Tough Times Ahead for This Bellwether
Lee is a member of The Motley Fool Blog Network -- entries represent the personal opinion of the blogger and are not formally edited.
I think Jack Welch would have cause for optimism after General Electric (NYSE: GE) gave its latest results. It’s not that they were particularly good, but rather that the management tried their best to make it sound like everything was firing on all cylinders. The market had other ideas and sent the stock down.
My view is that GE has seen the best of its operational performance for the foreseeable future but it may not matter to the stock price performance. In the end its yield is sustainable and the stock will be supported on that basis. However if you are looking for growth then GE is not going to be attractive, and here is why.
GE’s Unfavorable Mix
My thesis with GE is that it is performing well in areas that are longer cycle and about to turn down (Aviation and Energy) but it is not performing well in the less cyclical Healthcare segment. Moreover, GE Capital’s extensive European exposure is not the best place to be right now. GE Transportation is doing great but it’s not big enough to make a substantive difference.
Here is how GE makes its profits:
As the graph shows, Energy and GE Capital make up nearly two thirds of profits. This will be the last quarter that GE reports Energy in the current basis and in the future it will report in three separate businesses as Power & Water, Oil & Gas and Energy Management. The segment is doing fine for now, but Wind orders were down massively and future growth will be challenged if oil prices slip. The good news within Energy is coming from gas. As Alcoa’s (NYSE: AA) recent results confirmed, orders for gas turbines are strong and GE is well positioned in LNG infrastructure. As gas turbines are increasingly being run (thanks to low gas prices) this means that Alcoa and GE can profit from replacement and servicing revenues. As for GE Capital, the company is trying to cut down on non-core assets, and revenues and net income were down single digits accordingly.
Aviation revenues were down slightly but profits were up 7%. New orders declined 8% but GE explained this away as a consequence of backlog lumpiness due to the length of the order cycle. It also explained that $500 million in orders for two customers in Asia were pushed out this quarter. Frankly I’m not buying it, because this is exactly the sort of thing that happens in the aviation cycle. Certain loud mouthed journalists on television make noises about Boeing’ s (NYSE: BA) order book as if they have discovered something the market doesn’t know about. The truth is that if there is a slowdown coming then orders will get canceled, delayed or pushed out. This goes for Boeing and it also applies to GE’s engines. Neither is immune and pointing at a full order book now will not protect you in future when the market prices in these issues. Is it a coincidence that the two ‘push-outs’ are in Asia? Time will tell.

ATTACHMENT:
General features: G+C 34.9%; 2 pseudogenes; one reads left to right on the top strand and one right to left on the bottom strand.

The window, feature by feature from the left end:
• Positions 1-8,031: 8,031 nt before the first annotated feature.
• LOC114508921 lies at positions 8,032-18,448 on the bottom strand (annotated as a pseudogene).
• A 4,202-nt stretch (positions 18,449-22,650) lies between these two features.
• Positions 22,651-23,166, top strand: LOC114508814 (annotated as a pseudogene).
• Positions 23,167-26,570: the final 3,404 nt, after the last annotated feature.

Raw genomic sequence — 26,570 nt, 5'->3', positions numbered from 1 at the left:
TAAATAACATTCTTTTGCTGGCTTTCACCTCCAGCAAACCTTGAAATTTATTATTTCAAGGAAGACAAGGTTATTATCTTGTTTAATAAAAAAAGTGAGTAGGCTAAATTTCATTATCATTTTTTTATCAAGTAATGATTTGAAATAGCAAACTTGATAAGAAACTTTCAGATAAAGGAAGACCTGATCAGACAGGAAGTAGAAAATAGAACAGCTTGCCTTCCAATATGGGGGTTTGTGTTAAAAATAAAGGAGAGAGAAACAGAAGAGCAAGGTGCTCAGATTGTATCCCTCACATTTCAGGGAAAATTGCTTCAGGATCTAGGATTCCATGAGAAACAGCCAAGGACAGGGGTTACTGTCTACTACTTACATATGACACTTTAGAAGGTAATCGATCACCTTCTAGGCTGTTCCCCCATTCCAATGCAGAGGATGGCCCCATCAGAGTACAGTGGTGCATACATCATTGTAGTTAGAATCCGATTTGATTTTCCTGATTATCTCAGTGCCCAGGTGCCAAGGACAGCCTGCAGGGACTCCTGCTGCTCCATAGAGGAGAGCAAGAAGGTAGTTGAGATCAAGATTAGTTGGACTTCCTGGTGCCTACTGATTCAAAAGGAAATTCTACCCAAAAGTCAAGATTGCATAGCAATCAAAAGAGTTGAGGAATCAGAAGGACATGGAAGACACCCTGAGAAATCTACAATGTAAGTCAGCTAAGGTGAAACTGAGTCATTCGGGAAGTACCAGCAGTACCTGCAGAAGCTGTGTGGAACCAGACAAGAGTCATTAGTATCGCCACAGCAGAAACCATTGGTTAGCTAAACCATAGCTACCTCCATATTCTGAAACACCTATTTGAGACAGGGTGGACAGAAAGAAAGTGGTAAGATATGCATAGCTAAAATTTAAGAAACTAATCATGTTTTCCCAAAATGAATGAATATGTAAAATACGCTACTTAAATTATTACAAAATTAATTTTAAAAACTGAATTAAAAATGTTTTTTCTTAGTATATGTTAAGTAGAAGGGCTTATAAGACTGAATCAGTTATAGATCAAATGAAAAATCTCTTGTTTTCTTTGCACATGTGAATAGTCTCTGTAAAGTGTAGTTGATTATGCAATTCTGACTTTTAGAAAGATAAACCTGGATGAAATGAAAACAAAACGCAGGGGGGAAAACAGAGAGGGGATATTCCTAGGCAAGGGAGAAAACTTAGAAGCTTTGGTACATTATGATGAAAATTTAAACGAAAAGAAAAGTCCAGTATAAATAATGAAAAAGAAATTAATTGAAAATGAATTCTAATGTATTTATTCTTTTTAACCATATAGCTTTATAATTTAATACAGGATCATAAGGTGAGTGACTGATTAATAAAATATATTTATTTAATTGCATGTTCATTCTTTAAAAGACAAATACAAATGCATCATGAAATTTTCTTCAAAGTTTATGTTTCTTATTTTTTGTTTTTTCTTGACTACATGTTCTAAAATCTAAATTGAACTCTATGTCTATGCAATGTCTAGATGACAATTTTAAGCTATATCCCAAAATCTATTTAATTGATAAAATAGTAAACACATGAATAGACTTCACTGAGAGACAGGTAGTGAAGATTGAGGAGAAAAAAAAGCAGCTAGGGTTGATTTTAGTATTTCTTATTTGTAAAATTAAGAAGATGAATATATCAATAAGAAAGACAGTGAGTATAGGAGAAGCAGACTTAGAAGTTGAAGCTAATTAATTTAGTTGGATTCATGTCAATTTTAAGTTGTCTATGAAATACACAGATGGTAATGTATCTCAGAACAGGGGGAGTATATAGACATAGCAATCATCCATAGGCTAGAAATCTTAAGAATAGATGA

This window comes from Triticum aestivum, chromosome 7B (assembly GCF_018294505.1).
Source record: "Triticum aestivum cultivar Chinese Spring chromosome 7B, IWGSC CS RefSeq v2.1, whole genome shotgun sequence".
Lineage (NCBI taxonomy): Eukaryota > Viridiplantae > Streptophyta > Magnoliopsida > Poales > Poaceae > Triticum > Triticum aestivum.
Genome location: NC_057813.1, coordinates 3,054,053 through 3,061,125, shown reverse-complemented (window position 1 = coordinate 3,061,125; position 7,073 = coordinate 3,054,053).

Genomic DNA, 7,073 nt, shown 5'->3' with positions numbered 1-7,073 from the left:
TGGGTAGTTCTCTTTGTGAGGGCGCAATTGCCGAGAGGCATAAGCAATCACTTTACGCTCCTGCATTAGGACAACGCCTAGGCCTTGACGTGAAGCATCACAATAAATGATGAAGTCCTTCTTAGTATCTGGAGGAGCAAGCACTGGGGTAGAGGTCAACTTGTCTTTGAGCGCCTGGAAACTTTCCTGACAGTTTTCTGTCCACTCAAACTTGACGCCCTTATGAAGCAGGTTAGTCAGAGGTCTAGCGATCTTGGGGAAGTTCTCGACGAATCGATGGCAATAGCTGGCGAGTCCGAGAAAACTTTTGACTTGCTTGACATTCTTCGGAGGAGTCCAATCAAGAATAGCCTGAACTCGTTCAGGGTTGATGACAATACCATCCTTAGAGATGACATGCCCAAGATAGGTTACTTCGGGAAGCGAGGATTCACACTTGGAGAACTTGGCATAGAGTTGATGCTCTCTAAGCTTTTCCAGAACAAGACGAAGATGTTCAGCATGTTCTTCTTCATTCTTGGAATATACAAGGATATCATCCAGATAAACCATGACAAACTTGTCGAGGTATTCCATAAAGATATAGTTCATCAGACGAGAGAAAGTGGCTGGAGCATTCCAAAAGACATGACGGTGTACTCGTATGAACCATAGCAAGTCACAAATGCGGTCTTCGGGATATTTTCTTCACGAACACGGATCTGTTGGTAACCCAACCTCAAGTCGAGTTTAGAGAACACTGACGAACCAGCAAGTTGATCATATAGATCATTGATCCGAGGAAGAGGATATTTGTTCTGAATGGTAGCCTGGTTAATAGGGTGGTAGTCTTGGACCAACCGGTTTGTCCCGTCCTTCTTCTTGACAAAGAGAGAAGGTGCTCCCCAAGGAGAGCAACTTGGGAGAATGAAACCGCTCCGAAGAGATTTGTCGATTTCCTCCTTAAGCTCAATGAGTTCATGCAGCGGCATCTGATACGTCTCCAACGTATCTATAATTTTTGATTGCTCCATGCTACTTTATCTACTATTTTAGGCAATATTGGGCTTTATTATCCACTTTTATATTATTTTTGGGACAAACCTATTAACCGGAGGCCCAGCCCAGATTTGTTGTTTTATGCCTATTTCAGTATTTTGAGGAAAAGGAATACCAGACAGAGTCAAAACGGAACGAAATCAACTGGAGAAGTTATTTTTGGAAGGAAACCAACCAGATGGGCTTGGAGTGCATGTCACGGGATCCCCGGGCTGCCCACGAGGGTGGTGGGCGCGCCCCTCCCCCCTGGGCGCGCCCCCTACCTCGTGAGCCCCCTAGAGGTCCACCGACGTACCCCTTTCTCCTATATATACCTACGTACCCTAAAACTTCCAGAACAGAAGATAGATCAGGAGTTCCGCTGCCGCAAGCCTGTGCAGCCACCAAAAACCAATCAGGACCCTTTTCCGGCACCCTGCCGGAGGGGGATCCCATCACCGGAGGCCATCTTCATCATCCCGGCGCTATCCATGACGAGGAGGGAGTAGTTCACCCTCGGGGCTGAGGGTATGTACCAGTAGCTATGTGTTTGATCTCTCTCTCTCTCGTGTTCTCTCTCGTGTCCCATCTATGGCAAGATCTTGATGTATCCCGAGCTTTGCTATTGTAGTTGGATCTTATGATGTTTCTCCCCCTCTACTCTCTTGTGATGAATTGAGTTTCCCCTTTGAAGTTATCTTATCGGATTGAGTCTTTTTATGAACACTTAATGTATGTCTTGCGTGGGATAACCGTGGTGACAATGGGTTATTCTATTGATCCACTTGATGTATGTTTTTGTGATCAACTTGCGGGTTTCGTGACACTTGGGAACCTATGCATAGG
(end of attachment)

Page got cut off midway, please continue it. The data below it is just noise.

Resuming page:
The next biggest segment is healthcare, and GE still isn’t performing here. I’m going to demonstrate revenue movements for all the segments here.
Healthcare is a laggard and has been so for some time and this is unfortunate because this segment is supposed to help support GE when the economy slows.
The star performer in the quarter was Transportation where revenues grew 9.5% and profits were up 35%; despite a slowing economy, orders were up 21%. All of this spells good news for Wabtec (NYSE: WAB) stockholders who will see results given soon. I’m a fan of the company but am hoping for a dip to go back in. GE’s results are suggesting that this is unlikely to happen when Wabtec reports, but we shall see.
Where Next for GE?
This report is a tale of declining order books and ongoing restructuring with GE Capital. Healthcare is performing poorly, and Aviation and Energy both saw some worrying order declines. Transportation is doing fine, but it is not enough. As for the general economic environment much will depend on China because that is where the big driver for aviation and energy demand is coming from. Fellow industrial giant Honeywell International (NYSE: HON) also gave results recently and pointed out that it felt China’s growth could dip below 7% in 2013. This is a level significantly below what most forecasters are predicting and given that Honeywell shares many end markets with GE, it is not a forecast to be taken lightly. If it happens, then GE’s exposure will hurt the stock operationally.
The good news is that I’m not sure the market can’t tolerate these issues as long as the dividend is sustainable and at a premium to long bond yields. GE isn’t a stock I fancy very much, but then again dividend investing isn’t my thing. No matter, the market likes the theme at the moment, so don’t be surprised if any weakness is followed by support flowing into the stock.
SaintGermain has no positions in the stocks mentioned above. The Motley Fool owns shares of General Electric Company. Try any of our Foolish newsletter services free for 30 days. We Fools may not all hold the same opinions, but we all believe that considering a diverse range of insights makes us better investors. The Motley Fool has a disclosure policy.